After a year on the market, the seller of a six-bedroom, 20,000-square-foot home in Weston, Mass., slashed the asking price by $8.1 million. The new home, located near Boston, first entered the market at $18 million, then fell to $13.9 million and now stands at $9.9 million.
“It won’t be reduced anymore,” said Sophia Camann, the listing agent with Hammond Residential Real Estate in Greater Boston.
Camann said the significant price reduction on the luxury home is a common trend in the market these days. Sellers had to lower prices over the last year because buyers weren’t willing to pay as much for these homes.
The trend is evident in luxury markets nationwide. Homes priced above $3 million in some parts of San Francisco also saw significant markdowns last year. The price reductions in the high-end market could indicate future softening in the median-priced market or in some instances could be a sign the homes previously were overvalued.
Economists often see softness in the high-end market as an indicator of future softening in the lower to middle housing markets. However, Nicolas Retsinas, director of Harvard’s Joint Center for Housing Studies, hasn’t identified any indicators that will happen in the Boston-area market.
“It does reflect somewhat of a different perception of where the market is and where it might be going,” Retsinas said.
However, he doesn’t think the lower to middle markets will see softening prices any time soon. The fundamentals of these markets are still very strong with low interest rates on fixed mortgages holding up buyer demand.
One factor contributing to softer luxury home prices is a stronger stock market, Retsinas said. Multimillion-dollar home buyers often buy for investment reasons. Some buyers are choosing stocks over real estate.
“A growing expectation on the part of the buyer is that now might not be the right time to buy for investment reasons,” he said.
Another way to interpret the million-dollar markdowns is that the lower prices are just a correction from previous overvaluations. Demand for multimillion-dollar homes surged in the dot-com heyday, and that drove up prices.
For example, a recent Harvard study noted a house between Harvard and Porter Squares in Cambridge, Mass., sold for about $400,000 in 1993 and was listed at $1.5 million in the summer of 2003. This kind of price appreciation is a “wake-up call” that draws attention to escalating home prices, the study’s author Zhu Xiao Di wrote.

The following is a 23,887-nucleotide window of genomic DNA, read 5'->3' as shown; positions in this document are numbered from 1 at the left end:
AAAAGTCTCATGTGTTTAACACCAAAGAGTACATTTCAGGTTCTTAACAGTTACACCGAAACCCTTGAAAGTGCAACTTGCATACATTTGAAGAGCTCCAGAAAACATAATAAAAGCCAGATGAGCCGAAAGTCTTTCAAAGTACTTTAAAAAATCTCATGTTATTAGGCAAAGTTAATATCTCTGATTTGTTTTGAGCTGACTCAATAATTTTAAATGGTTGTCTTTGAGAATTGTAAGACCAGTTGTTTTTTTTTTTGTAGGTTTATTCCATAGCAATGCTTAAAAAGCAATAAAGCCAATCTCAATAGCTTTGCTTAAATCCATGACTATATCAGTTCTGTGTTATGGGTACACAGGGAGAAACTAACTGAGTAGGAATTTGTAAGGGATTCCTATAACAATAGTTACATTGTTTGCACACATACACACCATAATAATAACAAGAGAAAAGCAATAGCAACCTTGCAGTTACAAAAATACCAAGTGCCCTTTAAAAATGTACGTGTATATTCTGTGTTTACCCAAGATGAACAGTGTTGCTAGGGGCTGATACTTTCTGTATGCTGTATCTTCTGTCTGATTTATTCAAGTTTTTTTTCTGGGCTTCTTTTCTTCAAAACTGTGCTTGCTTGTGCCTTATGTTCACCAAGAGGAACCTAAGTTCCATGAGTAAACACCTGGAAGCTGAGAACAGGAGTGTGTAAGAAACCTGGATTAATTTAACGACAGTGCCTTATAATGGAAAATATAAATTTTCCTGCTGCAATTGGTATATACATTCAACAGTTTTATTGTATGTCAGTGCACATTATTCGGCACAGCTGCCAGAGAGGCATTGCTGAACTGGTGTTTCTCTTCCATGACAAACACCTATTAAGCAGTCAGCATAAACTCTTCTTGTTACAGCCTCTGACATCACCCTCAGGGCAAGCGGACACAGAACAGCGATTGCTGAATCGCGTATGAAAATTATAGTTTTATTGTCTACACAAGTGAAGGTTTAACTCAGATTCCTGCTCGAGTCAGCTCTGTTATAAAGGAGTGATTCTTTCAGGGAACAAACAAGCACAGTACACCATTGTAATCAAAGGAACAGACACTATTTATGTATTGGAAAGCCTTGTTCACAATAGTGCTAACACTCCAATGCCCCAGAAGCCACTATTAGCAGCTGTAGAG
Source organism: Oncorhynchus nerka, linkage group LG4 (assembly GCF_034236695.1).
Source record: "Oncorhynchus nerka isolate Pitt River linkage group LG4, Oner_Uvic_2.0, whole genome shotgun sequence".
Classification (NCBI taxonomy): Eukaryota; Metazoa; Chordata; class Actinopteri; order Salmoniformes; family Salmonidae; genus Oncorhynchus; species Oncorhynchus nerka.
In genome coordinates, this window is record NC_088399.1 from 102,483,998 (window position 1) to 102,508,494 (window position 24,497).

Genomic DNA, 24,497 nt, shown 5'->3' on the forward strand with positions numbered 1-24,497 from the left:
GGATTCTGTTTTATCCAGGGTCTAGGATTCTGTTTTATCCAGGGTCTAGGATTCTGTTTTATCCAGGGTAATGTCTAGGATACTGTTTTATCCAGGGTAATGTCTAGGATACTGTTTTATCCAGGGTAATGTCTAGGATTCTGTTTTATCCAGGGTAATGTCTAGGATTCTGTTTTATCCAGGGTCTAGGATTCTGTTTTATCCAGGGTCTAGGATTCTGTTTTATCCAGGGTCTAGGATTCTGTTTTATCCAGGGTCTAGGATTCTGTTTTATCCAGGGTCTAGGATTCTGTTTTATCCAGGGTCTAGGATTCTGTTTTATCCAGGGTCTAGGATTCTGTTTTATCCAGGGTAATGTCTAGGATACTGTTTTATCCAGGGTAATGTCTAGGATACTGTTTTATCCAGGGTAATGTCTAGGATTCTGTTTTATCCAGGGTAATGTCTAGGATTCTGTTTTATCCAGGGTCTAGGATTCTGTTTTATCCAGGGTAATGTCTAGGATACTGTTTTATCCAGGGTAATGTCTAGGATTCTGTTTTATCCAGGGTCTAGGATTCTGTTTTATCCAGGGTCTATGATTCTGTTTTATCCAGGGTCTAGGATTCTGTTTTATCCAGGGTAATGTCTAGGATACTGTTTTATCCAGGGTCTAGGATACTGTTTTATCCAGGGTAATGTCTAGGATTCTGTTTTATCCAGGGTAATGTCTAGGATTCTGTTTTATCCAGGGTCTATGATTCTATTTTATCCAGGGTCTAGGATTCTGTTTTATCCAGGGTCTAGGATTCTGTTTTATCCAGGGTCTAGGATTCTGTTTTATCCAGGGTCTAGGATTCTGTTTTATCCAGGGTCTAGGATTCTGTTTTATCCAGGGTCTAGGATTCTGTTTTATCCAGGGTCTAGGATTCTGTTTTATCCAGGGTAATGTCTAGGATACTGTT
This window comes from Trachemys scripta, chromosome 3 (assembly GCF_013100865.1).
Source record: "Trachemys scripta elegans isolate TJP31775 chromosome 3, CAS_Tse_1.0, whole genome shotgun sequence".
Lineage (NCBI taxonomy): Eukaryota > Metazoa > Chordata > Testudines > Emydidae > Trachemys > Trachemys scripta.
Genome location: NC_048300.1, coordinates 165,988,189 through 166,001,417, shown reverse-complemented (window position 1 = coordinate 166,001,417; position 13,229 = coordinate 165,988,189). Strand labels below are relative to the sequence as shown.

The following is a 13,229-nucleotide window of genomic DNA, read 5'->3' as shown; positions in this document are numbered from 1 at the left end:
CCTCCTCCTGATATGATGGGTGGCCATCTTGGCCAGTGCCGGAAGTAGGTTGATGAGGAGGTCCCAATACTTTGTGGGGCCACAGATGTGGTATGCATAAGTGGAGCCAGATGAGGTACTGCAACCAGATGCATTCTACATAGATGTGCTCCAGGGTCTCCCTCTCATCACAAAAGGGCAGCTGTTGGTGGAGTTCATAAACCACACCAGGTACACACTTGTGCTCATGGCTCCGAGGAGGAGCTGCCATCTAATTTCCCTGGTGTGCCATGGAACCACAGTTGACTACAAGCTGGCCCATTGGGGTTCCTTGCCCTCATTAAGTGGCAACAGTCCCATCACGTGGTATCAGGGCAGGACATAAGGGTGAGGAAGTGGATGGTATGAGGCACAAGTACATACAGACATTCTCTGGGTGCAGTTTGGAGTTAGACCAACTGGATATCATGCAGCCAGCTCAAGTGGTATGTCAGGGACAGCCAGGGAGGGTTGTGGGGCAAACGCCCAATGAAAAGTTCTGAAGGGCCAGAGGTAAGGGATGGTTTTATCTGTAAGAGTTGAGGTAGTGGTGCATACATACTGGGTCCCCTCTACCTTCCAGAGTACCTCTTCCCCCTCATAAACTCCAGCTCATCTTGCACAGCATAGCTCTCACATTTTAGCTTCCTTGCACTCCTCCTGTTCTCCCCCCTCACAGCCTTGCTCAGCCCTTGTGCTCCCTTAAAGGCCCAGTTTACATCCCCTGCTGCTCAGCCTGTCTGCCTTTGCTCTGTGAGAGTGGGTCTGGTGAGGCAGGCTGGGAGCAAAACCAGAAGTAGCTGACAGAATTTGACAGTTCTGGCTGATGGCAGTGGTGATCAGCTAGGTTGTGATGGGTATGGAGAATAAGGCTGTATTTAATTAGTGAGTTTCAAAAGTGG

The 2000 Census identified Cambridge, Mass., as having the highest percentage of single-family, owner-occupied homes valued at $1 million or more. About 11.6 percent, or one out of eight homes in Cambridge are worth more than $1 million.
But while the number of multimillion-dollar listings in Greater Boston increased in 2003, the homes generally sat on the market longer and sold at much lower prices than in previous years. Regional MLS data showed 141 listings in Greater Boston priced over $1 million in the fourth quarter 2002 with and average 88 days on market. That compares with 173 listings in the same price range during the fourth quarter 2003 with average 108 days on market.
Bill Wendel, broker of the Real Estate Café in Cambridge, Mass., compiled luxury home sale data from the region’s MLS to figure out where the buyer deals are located.
He found a home in Lincoln, Mass., which sold for $2.1 million, or 56 percent below its $4.75 million price just two years before. Another home in nearby Wellesley sold for $2.6 million last year, about 37 percent off its $4.15 million price in 2002. A house in Winchester is now on the market for $1 million, 56 percent below the original $2.3 million asking price in July 2003.
Wendel said the “Let’s make a deal” season for home buyers in the $2 million and up market really started heating up in the fall.
“It started about Halloween 2003. That’s when I began to see some of these properties selling at about 25 percent off or more,” he said.
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